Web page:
Need help porting MacLisp prog to CL 
Author Message
 Need help porting MacLisp prog to CL

G'day.

I'm porting some code from MacLisp to CL and I need some help.

I've got a copy of Guy Steele's book on Common Lisp which isn't bad,
but I need slightly more.

I guess I'm really after a manual or tutorial for MacLisp (does such
a thing still exist?) but some advice from someone who's done this
before would probably be just as good.

Here are some questions for starters:

How does MacLisp handle "declare"?

What does the "ioc" function do? What values does it take? (In fact a
treatment of MacLisp console I/O generally would be nice.)

Is MacLisp "eq" the same as CL "eq" or should I use "eql"?

Oh, and not too much technical jargon please - I'm new to CL. (I was
brought up on XLisp.)

Thanks in advance,
Andrew Bromage
-----------------------------------------------------------------
Andrew Bromage                  | "When the going gets weird, the
                                |  weird turn pro."


If any opinions expressed here match those of the University of
Melbourne, I'll sue them for plagiarism.



Fri, 09 Aug 1996 13:03:46 GMT  
 Need help porting MacLisp prog to CL

Quote:
>I guess I'm really after a manual or tutorial for MacLisp (does such
>a thing still exist?) but some advice from someone who's done this
>before would probably be just as good.

I think the MacLisp manual was published as an MIT AI Lab Tech Report.  You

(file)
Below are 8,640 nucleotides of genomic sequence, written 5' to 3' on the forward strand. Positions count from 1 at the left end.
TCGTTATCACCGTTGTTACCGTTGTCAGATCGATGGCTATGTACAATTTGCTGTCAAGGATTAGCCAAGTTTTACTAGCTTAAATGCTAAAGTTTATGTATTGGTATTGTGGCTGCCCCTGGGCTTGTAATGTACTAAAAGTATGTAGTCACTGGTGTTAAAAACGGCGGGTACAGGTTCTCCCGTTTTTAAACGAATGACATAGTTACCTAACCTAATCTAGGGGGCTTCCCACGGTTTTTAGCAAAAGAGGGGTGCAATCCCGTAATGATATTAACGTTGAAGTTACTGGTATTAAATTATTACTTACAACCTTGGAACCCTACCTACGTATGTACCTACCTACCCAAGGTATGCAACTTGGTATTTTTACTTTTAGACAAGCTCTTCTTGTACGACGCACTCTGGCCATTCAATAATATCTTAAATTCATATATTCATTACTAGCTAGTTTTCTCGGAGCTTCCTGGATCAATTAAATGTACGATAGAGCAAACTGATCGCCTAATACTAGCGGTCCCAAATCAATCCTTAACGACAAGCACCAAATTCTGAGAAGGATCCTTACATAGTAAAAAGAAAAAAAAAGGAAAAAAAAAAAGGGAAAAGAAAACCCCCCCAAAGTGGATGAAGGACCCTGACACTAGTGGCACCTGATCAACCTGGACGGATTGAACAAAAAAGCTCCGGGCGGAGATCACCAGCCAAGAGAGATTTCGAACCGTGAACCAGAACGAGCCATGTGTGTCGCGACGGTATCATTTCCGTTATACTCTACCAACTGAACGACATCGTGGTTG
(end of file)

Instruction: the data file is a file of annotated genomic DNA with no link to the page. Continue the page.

could try calling the lab's publications department and inquire about
purchasing a copy.

Quote:
>Here are some questions for starters:

>How does MacLisp handle "declare"?

At top level, (declare <form>) is equivalent to (eval-when (compile)
<form>).  SPECIAL is actually the name of a compile-time special form that
adds its argument to the list of special variables.

In most cases, a top-level (declare <form>) can be translated to (proclaim
'<form>).

Inside functions, DECLARE is treated specially, as in CL, although the
available declarations are different.

Quote:
>What does the "ioc" function do? What values does it take? (In fact a
>treatment of MacLisp console I/O generally would be nice.)

IOC is used for full-screen terminal control, like the Unix termcap
library.  The first argument is a character (single-character symbol)
indicating a function, and additional arguments are parameters to that
function.  I don't remember any of the function codes, though.

CL has nothing analogous to IOC.  With a foreign function interface you
could call the Unix termcap or terminfo routines.

Quote:
>Is MacLisp "eq" the same as CL "eq" or should I use "eql"?

MacLisp and CL EQ are the same.  MacLisp has nothing like CL's EQL.
--
Barry Margolin
System Manager, Thinking Machines Corp.




Sat, 10 Aug 1996 16:37:20 GMT  
 
 [ 2 post ] 

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